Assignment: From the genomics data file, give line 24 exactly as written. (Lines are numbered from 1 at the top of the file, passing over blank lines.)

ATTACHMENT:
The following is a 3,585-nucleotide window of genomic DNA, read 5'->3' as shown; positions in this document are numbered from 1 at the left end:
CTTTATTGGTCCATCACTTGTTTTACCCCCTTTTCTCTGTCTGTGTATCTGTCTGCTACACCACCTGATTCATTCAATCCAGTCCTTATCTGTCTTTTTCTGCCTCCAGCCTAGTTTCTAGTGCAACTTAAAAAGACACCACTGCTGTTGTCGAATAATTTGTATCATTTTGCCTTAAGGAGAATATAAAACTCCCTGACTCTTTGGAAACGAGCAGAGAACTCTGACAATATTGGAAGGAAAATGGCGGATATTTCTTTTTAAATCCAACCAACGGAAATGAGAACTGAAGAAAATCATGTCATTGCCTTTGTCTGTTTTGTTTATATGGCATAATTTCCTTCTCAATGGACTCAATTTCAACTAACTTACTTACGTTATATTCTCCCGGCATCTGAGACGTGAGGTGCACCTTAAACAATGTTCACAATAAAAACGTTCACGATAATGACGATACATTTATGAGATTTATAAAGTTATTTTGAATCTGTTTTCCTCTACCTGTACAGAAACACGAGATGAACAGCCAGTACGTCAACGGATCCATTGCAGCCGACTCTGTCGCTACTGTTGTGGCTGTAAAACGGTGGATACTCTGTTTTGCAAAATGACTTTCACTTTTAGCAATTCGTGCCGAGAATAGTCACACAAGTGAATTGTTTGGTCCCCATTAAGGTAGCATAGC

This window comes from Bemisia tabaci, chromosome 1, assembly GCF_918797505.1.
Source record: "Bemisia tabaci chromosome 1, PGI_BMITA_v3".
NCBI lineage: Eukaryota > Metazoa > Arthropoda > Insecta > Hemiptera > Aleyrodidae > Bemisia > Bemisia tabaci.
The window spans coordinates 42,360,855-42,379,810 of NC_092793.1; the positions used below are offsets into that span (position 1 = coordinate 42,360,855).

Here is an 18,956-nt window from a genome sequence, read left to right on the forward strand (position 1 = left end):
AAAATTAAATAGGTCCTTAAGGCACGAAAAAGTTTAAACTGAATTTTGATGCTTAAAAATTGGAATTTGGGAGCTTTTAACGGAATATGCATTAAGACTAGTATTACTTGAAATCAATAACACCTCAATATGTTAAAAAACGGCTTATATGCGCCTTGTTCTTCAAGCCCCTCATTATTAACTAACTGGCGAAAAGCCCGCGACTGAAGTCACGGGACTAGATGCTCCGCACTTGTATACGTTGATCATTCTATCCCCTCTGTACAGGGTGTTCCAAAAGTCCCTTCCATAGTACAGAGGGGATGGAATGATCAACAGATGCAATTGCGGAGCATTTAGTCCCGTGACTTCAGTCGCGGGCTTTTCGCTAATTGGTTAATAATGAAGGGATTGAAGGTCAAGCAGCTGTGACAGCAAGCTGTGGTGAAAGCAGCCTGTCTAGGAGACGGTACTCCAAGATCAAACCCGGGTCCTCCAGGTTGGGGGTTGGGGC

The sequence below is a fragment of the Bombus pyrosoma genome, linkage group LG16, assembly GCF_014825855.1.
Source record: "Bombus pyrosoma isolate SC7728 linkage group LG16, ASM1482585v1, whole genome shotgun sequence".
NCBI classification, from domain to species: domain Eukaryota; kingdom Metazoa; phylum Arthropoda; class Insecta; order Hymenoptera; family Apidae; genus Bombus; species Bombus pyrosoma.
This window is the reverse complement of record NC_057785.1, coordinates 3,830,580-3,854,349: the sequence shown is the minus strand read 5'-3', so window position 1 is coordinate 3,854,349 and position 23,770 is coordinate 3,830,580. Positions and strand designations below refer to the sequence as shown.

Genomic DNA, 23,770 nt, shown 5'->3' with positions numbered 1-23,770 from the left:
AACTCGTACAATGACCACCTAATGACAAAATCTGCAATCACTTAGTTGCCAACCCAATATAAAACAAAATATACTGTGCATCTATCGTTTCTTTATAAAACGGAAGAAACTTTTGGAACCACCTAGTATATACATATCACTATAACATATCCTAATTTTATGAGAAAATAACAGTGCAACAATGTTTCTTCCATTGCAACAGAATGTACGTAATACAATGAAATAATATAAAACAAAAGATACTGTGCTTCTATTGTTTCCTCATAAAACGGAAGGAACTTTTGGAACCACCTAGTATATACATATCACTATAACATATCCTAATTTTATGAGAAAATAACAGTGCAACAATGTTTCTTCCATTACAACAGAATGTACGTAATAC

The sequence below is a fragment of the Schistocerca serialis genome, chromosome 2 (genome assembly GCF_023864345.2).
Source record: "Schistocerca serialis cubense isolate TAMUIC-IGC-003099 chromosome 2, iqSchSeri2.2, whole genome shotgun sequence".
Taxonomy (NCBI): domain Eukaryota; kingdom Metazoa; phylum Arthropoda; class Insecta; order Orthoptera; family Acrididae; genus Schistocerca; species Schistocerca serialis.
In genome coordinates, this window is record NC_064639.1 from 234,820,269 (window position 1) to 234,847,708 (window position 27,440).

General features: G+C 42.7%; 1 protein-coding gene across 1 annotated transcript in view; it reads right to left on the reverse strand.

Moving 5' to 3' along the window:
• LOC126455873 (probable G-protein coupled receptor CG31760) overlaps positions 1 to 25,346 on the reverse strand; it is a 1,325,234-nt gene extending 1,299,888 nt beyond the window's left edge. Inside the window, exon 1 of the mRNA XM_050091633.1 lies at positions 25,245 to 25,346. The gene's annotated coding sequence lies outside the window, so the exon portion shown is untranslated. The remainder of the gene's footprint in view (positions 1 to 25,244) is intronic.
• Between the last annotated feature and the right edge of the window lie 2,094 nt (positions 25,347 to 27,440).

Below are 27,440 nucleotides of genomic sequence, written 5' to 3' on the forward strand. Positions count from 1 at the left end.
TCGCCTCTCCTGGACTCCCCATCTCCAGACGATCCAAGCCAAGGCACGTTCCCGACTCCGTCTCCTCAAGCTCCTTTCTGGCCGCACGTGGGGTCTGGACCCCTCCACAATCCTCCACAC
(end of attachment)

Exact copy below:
TCGCCTCTCCTGGACTCCCCATCTCCAGACGATCCAAGCCAAGGCACGTTCCCGACTCCGTCTCCTCAAGCTCCTTTCTGGCCGCACGTGGGGTCTGGACCCCTCCACAATCCTCCACAC